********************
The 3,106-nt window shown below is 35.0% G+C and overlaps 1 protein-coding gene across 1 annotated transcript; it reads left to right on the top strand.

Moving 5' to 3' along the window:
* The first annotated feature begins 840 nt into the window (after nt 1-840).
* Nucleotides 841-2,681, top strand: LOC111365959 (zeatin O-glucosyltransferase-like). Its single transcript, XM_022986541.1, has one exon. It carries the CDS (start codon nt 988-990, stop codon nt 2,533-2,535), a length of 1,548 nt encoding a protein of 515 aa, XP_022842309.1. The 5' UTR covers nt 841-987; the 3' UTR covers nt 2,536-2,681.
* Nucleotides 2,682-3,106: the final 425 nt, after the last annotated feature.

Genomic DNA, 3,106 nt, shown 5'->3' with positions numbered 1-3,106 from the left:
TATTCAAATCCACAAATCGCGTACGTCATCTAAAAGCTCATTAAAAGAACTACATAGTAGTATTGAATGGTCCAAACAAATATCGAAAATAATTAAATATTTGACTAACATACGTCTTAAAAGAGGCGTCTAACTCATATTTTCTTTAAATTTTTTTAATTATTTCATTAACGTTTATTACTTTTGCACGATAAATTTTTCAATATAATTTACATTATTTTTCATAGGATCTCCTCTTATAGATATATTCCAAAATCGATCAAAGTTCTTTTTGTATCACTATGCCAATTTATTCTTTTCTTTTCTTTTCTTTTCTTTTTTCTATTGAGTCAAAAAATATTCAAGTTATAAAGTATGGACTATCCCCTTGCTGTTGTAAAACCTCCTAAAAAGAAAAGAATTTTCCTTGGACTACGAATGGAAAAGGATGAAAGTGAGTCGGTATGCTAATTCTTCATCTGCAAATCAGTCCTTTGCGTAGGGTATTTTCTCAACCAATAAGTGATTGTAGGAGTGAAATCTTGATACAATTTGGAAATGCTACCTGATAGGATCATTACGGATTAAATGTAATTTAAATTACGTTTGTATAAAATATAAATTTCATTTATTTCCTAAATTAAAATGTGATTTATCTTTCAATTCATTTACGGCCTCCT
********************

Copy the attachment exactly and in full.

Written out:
The 3,106-nt window shown below is 35.0% G+C and overlaps 1 protein-coding gene across 1 annotated transcript; it reads left to right on the top strand.

Moving 5' to 3' along the window:
* The first annotated feature begins 840 nt into the window (after nt 1-840).
* Nucleotides 841-2,681, top strand: LOC111365959 (zeatin O-glucosyltransferase-like). Its single transcript, XM_022986541.1, has one exon. It carries the CDS (start codon nt 988-990, stop codon nt 2,533-2,535), a length of 1,548 nt encoding a protein of 515 aa, XP_022842309.1. The 5' UTR covers nt 841-987; the 3' UTR covers nt 2,536-2,681.
* Nucleotides 2,682-3,106: the final 425 nt, after the last annotated feature.

Genomic DNA, 3,106 nt, shown 5'->3' with positions numbered 1-3,106 from the left:
TATTCAAATCCACAAATCGCGTACGTCATCTAAAAGCTCATTAAAAGAACTACATAGTAGTATTGAATGGTCCAAACAAATATCGAAAATAATTAAATATTTGACTAACATACGTCTTAAAAGAGGCGTCTAACTCATATTTTCTTTAAATTTTTTTAATTATTTCATTAACGTTTATTACTTTTGCACGATAAATTTTTCAATATAATTTACATTATTTTTCATAGGATCTCCTCTTATAGATATATTCCAAAATCGATCAAAGTTCTTTTTGTATCACTATGCCAATTTATTCTTTTCTTTTCTTTTCTTTTCTTTTTTCTATTGAGTCAAAAAATATTCAAGTTATAAAGTATGGACTATCCCCTTGCTGTTGTAAAACCTCCTAAAAAGAAAAGAATTTTCCTTGGACTACGAATGGAAAAGGATGAAAGTGAGTCGGTATGCTAATTCTTCATCTGCAAATCAGTCCTTTGCGTAGGGTATTTTCTCAACCAATAAGTGATTGTAGGAGTGAAATCTTGATACAATTTGGAAATGCTACCTGATAGGATCATTACGGATTAAATGTAATTTAAATTACGTTTGTATAAAATATAAATTTCATTTATTTCCTAAATTAAAATGTGATTTATCTTTCAATTCATTTACGGCCTCCT